The future of public safety communications technology has arrived at the Yurok Reservation in Northern California. Thanks to cutting-edge TV white space technology, the Yurok community will soon bring its public safety network into the 21st century. These tribal lands stretch more than 40 miles along the Klamath-Trinity River in California’s Del Norte and Humboldt counties. This rugged, densely forested terrain offers ideal proving ground for a near-line-of-sight solution like TV white space technology.
It was apparent to Jim Norton, broadband manager for the Yurok Tribe, and Paul Romero, the tribe’s IT director, that their single T1 line could not handle the day-to-day broadband needs of the reservation, let alone what would be required were a major disaster to occur on the reservation.
They began to search for a better solution. The new network would not only need to serve public safety agencies, but also to provide Internet access for businesses and residents on the reservation.
When Carlson Wireless heard about this project, the company realized the new TV white space product it was developing could be the answer. The Yurok Reservation would also provide the challenging environmental conditions needed to test and refine the product in the field.
The Yurok Connect Project
When the Yurok Connect Project was first conceived, white space technology didn’t exist. When television broadcasting migrated from analog to digital in 2009, the transition freed up spectrum, or white spaces, between channels. The unique nature of these available frequencies makes them an ideal solution for rural areas with difficult terrain.
Carlson’s TV white space radio, the RuralConnect IP, was exactly the technology that Norton and his team had been searching for.
“The RuralConnect IP is a game changer for us,” said Norton. “The line-of-sight requirements of the other technologies, as well as the antenna requirements, are significantly reduced. The frequencies have a much better terrain-following capability, and a punch for the dense foliage that we have here — one that the other technologies just can’t match.”
The advantages of using TV white space made this an easy choice for Norton and his team. On January 26, 2011, the FCC granted the Yurok Tribe an experimental license, officially allowing the project to move past the planning phase and into reality.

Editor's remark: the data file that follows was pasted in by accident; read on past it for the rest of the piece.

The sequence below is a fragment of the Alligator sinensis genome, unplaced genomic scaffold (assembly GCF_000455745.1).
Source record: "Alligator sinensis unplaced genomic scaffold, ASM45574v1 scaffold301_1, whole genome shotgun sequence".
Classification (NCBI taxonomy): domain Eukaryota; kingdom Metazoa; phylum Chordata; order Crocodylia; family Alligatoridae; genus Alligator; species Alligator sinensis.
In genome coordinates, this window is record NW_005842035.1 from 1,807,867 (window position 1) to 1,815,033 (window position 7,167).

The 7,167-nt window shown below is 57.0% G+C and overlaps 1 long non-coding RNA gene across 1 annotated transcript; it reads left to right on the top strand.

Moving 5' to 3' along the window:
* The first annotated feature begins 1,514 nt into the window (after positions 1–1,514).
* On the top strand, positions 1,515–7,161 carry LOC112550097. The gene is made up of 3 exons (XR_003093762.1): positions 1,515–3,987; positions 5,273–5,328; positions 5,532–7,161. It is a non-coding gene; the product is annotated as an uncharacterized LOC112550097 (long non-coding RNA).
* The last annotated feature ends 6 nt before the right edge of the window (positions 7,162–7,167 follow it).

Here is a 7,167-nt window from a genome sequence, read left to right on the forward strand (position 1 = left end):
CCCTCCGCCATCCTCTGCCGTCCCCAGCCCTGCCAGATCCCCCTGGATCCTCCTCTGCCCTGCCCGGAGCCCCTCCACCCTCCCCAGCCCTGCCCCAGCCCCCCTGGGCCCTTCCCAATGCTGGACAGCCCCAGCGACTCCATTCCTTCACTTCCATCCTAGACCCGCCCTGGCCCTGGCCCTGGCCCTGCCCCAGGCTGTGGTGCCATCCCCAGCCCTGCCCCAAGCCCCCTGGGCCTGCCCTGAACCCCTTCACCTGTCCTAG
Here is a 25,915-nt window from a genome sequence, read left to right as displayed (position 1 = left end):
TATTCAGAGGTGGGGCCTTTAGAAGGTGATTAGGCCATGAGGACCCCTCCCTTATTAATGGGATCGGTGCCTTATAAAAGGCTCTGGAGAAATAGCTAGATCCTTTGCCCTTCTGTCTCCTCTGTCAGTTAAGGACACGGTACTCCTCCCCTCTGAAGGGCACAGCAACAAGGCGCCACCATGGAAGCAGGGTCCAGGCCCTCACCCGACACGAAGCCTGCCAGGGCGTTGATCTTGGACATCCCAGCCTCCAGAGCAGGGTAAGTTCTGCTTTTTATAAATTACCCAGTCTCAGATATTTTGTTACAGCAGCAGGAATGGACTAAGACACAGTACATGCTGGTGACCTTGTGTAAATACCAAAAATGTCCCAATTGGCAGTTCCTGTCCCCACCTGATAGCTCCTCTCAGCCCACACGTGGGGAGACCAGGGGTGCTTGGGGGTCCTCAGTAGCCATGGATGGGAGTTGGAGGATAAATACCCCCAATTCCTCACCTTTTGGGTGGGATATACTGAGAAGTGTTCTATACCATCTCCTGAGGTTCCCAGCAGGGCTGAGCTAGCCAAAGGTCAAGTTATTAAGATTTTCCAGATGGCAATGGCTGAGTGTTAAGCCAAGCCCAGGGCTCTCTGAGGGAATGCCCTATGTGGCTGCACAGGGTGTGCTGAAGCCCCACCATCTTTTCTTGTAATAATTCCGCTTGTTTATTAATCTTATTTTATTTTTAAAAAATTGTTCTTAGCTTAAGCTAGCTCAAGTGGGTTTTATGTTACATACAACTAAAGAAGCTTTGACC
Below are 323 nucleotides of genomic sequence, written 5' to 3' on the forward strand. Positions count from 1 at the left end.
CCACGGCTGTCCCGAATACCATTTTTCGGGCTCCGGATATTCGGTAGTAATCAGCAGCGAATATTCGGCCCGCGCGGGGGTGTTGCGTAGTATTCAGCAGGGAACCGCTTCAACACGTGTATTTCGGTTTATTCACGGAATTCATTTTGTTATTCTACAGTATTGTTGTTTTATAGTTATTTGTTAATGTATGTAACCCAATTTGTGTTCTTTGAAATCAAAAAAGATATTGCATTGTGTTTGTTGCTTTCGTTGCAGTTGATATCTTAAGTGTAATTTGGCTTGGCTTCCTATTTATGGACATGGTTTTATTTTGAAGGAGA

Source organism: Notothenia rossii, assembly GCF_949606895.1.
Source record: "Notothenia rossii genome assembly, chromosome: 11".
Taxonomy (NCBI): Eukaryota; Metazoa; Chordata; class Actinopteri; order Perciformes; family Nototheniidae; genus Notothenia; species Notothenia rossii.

The FCC’s newly established Office of Native Affairs, under the leadership of Geoffrey Blackwell, was instrumental in pushing the license through.
“The FCC moved mountains for us so we could get an experimental license that allows us to use this bandwidth, or this new white space,” said Norton. With the license in hand, the Yurok Connect Project is occurring in phases, with an expected completion date of late Summer 2011.
Purposing spectrum for public safety
Thanks to a dedicated, secure T1 line, the Klamath Public Safety office is able to connect with the Department of Justice and access their criminal databases. This type of line is the only way to access this data, and this line is reserved solely for that use.
Another of the first links installed will serve the Klamath Fire Station, connecting firefighters to live video training.
“These folks are all volunteers,” said Norton. “They work during the day, and they come in the evening to get training. It works much better if they have a solid connection to the training resources.”
If a major emergency were to occur, the new network will be fully autonomous and capable of operating for days off-grid, with broadband reaching everyone on the reservation.
“Right now the plan for our new emergency services coordinator is that, in the event of a disaster, he’ll take the mobile command trailer out to one of our new towers,” Norton explained. “It’s up above anything that comes along, such as flooding from the river. Wherever they station the mobile command center, our towers will be able to see it and be able to communicate with it. They’ll have power from our generators that they can tie into if necessary.”